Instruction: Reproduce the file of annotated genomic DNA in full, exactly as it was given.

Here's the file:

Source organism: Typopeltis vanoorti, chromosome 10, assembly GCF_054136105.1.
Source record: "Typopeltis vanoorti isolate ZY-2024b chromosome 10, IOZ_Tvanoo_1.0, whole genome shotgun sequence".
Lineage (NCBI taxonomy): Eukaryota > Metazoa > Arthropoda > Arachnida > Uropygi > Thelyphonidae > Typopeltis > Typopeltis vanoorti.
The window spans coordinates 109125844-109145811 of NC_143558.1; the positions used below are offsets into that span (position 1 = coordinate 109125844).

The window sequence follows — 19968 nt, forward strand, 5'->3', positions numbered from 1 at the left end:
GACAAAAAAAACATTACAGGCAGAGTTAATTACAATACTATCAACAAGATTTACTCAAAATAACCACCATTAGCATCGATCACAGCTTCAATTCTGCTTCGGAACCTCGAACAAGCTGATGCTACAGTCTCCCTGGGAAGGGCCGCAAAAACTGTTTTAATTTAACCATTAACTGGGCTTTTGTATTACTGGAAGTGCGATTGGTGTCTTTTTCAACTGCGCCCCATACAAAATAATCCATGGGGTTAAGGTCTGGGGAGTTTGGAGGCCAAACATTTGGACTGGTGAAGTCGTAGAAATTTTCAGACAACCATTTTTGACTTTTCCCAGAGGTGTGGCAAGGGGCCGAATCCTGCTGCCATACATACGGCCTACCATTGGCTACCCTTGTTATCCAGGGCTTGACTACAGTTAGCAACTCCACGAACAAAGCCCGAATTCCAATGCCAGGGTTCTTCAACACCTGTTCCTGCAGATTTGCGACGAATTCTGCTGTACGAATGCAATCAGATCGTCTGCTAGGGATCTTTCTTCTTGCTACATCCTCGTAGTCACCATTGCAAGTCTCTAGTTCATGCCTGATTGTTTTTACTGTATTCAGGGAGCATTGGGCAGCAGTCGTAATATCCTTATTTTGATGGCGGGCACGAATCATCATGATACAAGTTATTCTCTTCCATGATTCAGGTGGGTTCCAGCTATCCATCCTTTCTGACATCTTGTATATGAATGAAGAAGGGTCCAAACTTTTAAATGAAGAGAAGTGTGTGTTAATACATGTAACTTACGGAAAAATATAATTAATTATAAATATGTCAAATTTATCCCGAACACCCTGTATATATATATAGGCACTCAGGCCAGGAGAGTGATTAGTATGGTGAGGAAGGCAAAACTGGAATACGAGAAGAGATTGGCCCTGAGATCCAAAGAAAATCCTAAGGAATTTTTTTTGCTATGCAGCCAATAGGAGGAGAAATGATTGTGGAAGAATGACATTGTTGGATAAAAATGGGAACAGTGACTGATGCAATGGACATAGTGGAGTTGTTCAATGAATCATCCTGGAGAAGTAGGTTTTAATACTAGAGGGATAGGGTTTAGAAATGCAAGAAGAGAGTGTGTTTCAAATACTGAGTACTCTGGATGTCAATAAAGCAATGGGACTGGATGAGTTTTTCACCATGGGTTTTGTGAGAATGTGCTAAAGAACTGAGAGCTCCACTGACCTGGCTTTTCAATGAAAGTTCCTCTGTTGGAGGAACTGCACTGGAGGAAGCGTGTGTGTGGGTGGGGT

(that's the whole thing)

Source organism: Typopeltis vanoorti, chromosome 10, assembly GCF_054136105.1.
Source record: "Typopeltis vanoorti isolate ZY-2024b chromosome 10, IOZ_Tvanoo_1.0, whole genome shotgun sequence".
Lineage (NCBI taxonomy): Eukaryota > Metazoa > Arthropoda > Arachnida > Uropygi > Thelyphonidae > Typopeltis > Typopeltis vanoorti.
The window spans coordinates 109125844-109145811 of NC_143558.1; the positions used below are offsets into that span (position 1 = coordinate 109125844).

The window sequence follows — 19968 nt, forward strand, 5'->3', positions numbered from 1 at the left end:
GACAAAAAAAACATTACAGGCAGAGTTAATTACAATACTATCAACAAGATTTACTCAAAATAACCACCATTAGCATCGATCACAGCTTCAATTCTGCTTCGGAACCTCGAACAAGCTGATGCTACAGTCTCCCTGGGAAGGGCCGCAAAAACTGTTTTAATTTAACCATTAACTGGGCTTTTGTATTACTGGAAGTGCGATTGGTGTCTTTTTCAACTGCGCCCCATACAAAATAATCCATGGGGTTAAGGTCTGGGGAGTTTGGAGGCCAAACATTTGGACTGGTGAAGTCGTAGAAATTTTCAGACAACCATTTTTGACTTTTCCCAGAGGTGTGGCAAGGGGCCGAATCCTGCTGCCATACATACGGCCTACCATTGGCTACCCTTGTTATCCAGGGCTTGACTACAGTTAGCAACTCCACGAACAAAGCCCGAATTCCAATGCCAGGGTTCTTCAACACCTGTTCCTGCAGATTTGCGACGAATTCTGCTGTACGAATGCAATCAGATCGTCTGCTAGGGATCTTTCTTCTTGCTACATCCTCGTAGTCACCATTGCAAGTCTCTAGTTCATGCCTGATTGTTTTTACTGTATTCAGGGAGCATTGGGCAGCAGTCGTAATATCCTTATTTTGATGGCGGGCACGAATCATCATGATACAAGTTATTCTCTTCCATGATTCAGGTGGGTTCCAGCTATCCATCCTTTCTGACATCTTGTATATGAATGAAGAAGGGTCCAAACTTTTAAATGAAGAGAAGTGTGTGTTAATACATGTAACTTACGGAAAAATATAATTAATTATAAATATGTCAAATTTATCCCGAACACCCTGTATATATATATAGGCACTCAGGCCAGGAGAGTGATTAGTATGGTGAGGAAGGCAAAACTGGAATACGAGAAGAGATTGGCCCTGAGATCCAAAGAAAATCCTAAGGAATTTTTTTTGCTATGCAGCCAATAGGAGGAGAAATGATTGTGGAAGAATGACATTGTTGGATAAAAATGGGAACAGTGACTGATGCAATGGACATAGTGGAGTTGTTCAATGAATCATCCTGGAGAAGTAGGTTTTAATACTAGAGGGATAGGGTTTAGAAATGCAAGAAGAGAGTGTGTTTCAAATACTGAGTACTCTGGATGTCAATAAAGCAATGGGACTGGATGAGTTTTTCACCATGGGTTTTGTGAGAATGTGCTAAAGAACTGAGAGCTCCACTGACCTGGCTTTTCAATGAAAGTTCCTCTGTTGGAGGAACTGCACTGGAGGAAGCGTGTGTGTGGGTGGGGT